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What are the Best Homemade Recipes for Obese or Overweight Dogs and Cats?

Overview


Canine obesity, often resulting from shared unhealthy habits with humans, can lead to significant health problems, such as diabetes, joint pain, and mobility issues (Mao et al., 2013; German, 2006). To combat obesity in dogs, dietary management and exercise are essential.





How Do I Know If My Dog Is Overweight?

 
Body Score Condition Chart for Dogs and Cats
Body Score Condition Chart for Dogs and Cats

To check if your dog is overweight, feel for their ribs and assess if their waist is visible. If the ribs are hard to feel and the waist isn't easily visible, the dog might be overweight or obese, characterized by a prominent belly and undetectable ribs (German, 2010). Some breeds are more prone to obesity, so vigilance is key (Courcier et al., 2010).


Dog Breeds Prone to Obesity

  1. Labrador Retriever

  2. Golden Retriever

  3. Beagle

  4. Dachshund

  5. Pug



Cat Breeds Prone to Obesity

  1. Domestic Shorthair

  2. Persian

  3. Siamese

  4. Maine Coon




What is the Best Diet for an Overweight Dog

 

A balanced homemade diet can be a cost-effective and healthy option for overweight dogs (Laflamme et al., 2008). However, before altering your dog's diet, consult a veterinarian, as excess weight can lead to various health issues.


Basic Recipes for Overweight or Obese Dogs

 

For dogs, a balanced meal should include:

  • 50% animal protein,

  • 30% vegetables,

  • 20% carbohydrates (cereals, potatoes) .


For cats, a balanced meal should include:

  • 60-70% animal protein,

  • 10-20% fat,

  • 10-15% carbohydrates (Zoran, 2010).


Some suitable low-fat recipes include:



1. Potatoes and Beef Stew:

Cook potatoes, beef, and carrots with a small amount of olive oil.




2. Chicken with Rice and Vegetables:

Boil rice with spinach, carrots, and tomatoes. Grill low-fat chicken breast and mix it with the rice.



3. Potatoes with Hake (Cornish Salmon):

Bake thinly sliced potatoes with water for 15 minutes, then add skinless hake fillets.



4. Mixed Vegetables with Ham:

Boil potatoes, spinach, carrots, and leeks, then mix in bits of ham.



5. Pasta with Tuna and Tomato:

Fry a crushed tomato with oil, boil pasta, mix it with the tomato sauce, and add canned tuna.



6. Mashed Potatoes with Salmon:

Boil and mash potatoes with little oil, and steam or bake boneless salmon.


Feed your dog three moderate meals daily. Alongside a proper diet, regular exercise through walks, games, or dog sports is crucial for weight management and overall health (Tvarijonaviciute et al., 2013).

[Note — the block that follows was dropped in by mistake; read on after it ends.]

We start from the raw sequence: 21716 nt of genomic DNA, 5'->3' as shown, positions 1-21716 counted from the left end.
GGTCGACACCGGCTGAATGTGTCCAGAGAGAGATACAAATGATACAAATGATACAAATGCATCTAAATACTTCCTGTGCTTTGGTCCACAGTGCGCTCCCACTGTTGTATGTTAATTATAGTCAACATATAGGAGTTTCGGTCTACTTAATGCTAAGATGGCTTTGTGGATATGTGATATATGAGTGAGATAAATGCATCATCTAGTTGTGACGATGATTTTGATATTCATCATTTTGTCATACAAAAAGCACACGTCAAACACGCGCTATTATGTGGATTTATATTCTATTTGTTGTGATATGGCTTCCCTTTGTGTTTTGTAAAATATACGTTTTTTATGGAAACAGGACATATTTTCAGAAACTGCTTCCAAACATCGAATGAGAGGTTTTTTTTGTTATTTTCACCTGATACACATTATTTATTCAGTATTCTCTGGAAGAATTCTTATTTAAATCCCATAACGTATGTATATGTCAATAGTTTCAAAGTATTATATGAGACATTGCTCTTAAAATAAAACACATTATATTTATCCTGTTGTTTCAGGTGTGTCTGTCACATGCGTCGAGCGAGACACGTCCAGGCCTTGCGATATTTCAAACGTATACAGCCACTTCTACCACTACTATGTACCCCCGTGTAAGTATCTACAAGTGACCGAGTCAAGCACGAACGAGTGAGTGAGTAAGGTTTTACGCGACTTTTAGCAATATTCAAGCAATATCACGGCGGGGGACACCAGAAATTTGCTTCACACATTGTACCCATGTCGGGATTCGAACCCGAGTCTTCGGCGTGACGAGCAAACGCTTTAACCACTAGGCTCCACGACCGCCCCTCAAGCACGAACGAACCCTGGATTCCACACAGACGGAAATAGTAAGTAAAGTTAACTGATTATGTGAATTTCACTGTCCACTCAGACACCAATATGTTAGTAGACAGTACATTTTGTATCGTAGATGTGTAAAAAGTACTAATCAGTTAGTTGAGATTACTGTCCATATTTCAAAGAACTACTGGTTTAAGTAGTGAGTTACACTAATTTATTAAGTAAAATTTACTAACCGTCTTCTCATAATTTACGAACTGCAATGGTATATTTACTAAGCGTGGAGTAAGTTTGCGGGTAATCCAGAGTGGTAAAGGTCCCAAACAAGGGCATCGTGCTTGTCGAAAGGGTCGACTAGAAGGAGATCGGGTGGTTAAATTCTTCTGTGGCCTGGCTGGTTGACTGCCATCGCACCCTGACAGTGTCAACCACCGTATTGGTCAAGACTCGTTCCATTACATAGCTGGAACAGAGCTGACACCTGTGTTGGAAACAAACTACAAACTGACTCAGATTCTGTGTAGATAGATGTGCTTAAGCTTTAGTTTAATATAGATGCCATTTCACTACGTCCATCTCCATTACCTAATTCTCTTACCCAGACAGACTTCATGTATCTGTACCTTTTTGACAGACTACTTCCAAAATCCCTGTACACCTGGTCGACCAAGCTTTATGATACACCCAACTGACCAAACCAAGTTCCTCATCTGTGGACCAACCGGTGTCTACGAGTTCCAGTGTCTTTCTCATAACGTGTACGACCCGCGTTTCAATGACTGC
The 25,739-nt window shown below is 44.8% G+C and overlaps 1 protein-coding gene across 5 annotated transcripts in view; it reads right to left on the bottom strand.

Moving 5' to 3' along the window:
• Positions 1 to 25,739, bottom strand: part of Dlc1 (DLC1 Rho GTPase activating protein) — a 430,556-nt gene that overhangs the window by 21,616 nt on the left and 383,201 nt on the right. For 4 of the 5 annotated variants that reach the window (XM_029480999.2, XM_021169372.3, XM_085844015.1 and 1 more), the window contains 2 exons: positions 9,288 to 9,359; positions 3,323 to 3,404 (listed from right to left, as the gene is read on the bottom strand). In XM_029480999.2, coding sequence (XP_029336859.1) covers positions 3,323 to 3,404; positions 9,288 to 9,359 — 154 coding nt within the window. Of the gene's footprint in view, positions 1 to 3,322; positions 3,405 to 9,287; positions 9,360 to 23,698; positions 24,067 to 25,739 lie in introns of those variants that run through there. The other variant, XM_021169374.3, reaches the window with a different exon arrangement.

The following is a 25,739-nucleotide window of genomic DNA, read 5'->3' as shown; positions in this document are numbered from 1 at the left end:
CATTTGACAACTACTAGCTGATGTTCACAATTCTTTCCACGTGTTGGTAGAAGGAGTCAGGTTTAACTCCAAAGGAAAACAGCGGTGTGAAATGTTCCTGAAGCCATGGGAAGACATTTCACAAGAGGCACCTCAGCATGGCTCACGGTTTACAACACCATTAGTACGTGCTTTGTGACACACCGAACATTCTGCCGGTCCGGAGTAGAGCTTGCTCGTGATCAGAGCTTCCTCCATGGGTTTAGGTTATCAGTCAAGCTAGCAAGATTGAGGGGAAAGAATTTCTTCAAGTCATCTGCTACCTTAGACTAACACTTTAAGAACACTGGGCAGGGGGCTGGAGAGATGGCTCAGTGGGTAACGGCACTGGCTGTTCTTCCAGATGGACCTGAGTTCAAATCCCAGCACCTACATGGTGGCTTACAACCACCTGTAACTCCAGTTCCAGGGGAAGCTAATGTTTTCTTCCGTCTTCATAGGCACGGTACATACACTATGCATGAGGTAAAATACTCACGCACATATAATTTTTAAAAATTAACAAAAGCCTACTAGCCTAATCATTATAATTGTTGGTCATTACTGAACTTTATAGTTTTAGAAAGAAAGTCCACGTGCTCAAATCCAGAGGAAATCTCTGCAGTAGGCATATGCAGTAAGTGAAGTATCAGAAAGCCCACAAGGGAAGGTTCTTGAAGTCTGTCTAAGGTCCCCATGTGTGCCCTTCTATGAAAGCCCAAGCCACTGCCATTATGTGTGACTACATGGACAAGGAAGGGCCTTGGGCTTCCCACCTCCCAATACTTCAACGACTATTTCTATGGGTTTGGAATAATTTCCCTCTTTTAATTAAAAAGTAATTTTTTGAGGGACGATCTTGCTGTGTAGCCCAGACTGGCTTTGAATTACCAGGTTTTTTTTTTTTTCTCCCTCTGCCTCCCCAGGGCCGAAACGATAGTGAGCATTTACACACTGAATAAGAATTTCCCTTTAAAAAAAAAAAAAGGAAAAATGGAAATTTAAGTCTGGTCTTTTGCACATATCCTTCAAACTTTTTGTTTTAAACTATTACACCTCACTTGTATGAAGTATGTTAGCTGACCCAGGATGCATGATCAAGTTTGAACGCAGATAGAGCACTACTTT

References

 

1. Björck, I., Liljeberg, H., & Ostman, E. (2000). Low glycaemic-index foods. British Journal of Nutrition, 83(S1), S149-S155.


2. Courcier, E. A., Thomson, R. M., Mellor, D. J., & Yam, P. S. (2010). An epidemiological study of environmental factors associated with canine obesity. Journal of Small Animal Practice, 51(7), 362–367. https://doi.org/10.1111/j.1748-5827.2010.00933.x


3. German, A. J. (2006). The growing problem of obesity in dogs and cats. The Journal of Nutrition, 136(7), 1940S–1946S. https://doi.org/10.1093/jn/136.7.1940S


4. German, A. J. (2010). Obesity in companion animals. The Veterinary Journal, 184(1), 43–48. https://doi.org/10.1016/j.tvjl.2009.08.020


5. Laflamme, D., & Hannah, S. (2008). Discrepancy between use of lean body mass or nitrogen balance to determine protein requirements in adult cats. Journal of Feline Medicine and Surgery, 10(1), 24–29. https://doi.org/10.1016/j.jfms.2007.06.003


6. Mao, J., Xia, Z., Chen, J., & Yu, J. (2013). Prevalence and risk factors for canine obesity surveyed in veterinary practices in Beijing, China. Preventive Veterinary Medicine, 112(3–4), 438–442. https://doi.org/10.1016/j.prevetmed.2013.08.012


7. Tvarijonaviciute, A., Ceron, J. J., Holden, S. L., Cuthbertson, D. J., & German, A. J. (2013). Obesity-related metabolic dysfunction in dogs: a comparison with human metabolic syndrome. BMC Veterinary Research, 9(1), 146.https://doi.org/10.1186/1746-6148-9-146


8. Zoran, D. L. (2010). Obesity in dogs and cats: a metabolic and endocrine disorder. Veterinary Clinics of North America: Small Animal Practice, 40(2), 221–239. https://doi.org/10.1016/j.cvsm.2009.10.009

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